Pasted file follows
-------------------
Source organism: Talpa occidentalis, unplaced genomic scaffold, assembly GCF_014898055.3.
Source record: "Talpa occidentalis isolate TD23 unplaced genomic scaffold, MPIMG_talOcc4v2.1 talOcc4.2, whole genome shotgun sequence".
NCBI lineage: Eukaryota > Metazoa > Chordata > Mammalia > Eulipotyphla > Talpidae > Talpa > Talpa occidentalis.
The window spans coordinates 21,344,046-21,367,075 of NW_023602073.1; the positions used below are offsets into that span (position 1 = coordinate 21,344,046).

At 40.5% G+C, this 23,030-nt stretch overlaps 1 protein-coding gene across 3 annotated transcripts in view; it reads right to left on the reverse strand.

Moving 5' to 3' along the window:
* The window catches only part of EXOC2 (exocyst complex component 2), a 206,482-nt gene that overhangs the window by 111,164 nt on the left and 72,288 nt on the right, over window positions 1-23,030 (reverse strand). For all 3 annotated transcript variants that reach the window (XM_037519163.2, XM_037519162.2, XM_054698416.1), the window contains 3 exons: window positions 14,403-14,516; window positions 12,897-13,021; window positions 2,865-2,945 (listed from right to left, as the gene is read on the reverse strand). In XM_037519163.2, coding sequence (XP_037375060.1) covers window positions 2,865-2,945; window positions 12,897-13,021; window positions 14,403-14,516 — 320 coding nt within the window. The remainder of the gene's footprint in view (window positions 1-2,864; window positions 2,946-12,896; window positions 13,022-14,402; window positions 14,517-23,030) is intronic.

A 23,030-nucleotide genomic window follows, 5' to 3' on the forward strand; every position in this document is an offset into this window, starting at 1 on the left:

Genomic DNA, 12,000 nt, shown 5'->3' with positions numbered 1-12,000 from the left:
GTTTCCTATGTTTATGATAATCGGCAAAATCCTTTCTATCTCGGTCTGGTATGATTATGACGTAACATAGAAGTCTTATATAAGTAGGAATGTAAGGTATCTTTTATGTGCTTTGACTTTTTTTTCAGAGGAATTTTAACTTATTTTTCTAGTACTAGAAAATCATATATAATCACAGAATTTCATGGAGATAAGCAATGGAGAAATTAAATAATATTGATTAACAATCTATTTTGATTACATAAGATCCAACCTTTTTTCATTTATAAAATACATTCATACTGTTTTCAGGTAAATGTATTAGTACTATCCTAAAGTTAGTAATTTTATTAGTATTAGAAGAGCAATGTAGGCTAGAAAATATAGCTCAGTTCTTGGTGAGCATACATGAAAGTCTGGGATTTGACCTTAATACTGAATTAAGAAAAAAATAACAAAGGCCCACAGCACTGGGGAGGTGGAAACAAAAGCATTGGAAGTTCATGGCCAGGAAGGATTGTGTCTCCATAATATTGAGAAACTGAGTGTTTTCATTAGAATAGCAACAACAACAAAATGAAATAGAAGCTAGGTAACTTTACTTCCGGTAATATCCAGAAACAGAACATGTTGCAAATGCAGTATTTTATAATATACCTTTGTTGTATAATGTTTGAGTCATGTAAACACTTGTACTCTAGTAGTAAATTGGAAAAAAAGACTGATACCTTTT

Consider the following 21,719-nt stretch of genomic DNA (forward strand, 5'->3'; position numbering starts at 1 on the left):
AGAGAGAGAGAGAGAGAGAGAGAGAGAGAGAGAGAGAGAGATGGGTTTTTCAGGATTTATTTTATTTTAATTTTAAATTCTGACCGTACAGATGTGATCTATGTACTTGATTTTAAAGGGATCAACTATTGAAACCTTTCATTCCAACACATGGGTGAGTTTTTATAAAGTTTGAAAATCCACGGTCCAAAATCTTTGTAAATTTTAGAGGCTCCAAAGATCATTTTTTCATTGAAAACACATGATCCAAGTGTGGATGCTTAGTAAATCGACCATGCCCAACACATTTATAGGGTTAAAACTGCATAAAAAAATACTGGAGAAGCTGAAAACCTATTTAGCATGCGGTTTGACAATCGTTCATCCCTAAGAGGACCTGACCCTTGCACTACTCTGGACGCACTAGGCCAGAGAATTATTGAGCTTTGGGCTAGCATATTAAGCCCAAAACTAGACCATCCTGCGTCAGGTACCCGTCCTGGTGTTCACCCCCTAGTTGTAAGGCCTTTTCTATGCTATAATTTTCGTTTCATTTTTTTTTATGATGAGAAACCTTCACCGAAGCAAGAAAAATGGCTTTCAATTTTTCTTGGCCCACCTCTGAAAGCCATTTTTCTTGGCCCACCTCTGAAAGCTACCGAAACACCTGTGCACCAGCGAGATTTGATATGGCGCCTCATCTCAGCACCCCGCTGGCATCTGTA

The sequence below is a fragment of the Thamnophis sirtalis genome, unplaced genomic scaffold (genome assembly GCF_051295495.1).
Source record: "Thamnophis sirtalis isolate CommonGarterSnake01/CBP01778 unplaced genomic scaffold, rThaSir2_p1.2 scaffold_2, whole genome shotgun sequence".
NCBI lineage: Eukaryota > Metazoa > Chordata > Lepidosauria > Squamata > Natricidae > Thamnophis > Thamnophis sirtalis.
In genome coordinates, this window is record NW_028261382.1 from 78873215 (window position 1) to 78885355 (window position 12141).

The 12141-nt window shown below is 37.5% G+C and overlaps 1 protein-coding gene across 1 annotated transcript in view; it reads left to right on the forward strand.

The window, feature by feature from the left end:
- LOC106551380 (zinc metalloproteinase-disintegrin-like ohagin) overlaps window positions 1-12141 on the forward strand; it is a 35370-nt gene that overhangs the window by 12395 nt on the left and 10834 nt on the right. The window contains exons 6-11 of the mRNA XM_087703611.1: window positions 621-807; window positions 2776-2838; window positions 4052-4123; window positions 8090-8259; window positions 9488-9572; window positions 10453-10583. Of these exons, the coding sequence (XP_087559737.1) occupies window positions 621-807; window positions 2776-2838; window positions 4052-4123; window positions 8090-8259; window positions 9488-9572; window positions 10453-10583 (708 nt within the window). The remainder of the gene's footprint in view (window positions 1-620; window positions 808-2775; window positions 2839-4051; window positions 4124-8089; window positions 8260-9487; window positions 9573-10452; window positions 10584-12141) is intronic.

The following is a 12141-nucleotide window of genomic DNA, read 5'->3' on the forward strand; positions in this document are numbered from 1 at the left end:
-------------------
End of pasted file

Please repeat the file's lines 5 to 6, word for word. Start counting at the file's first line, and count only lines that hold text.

At 40.5% G+C, this 23,030-nt stretch overlaps 1 protein-coding gene across 3 annotated transcripts in view; it reads right to left on the reverse strand.

Moving 5' to 3' along the window: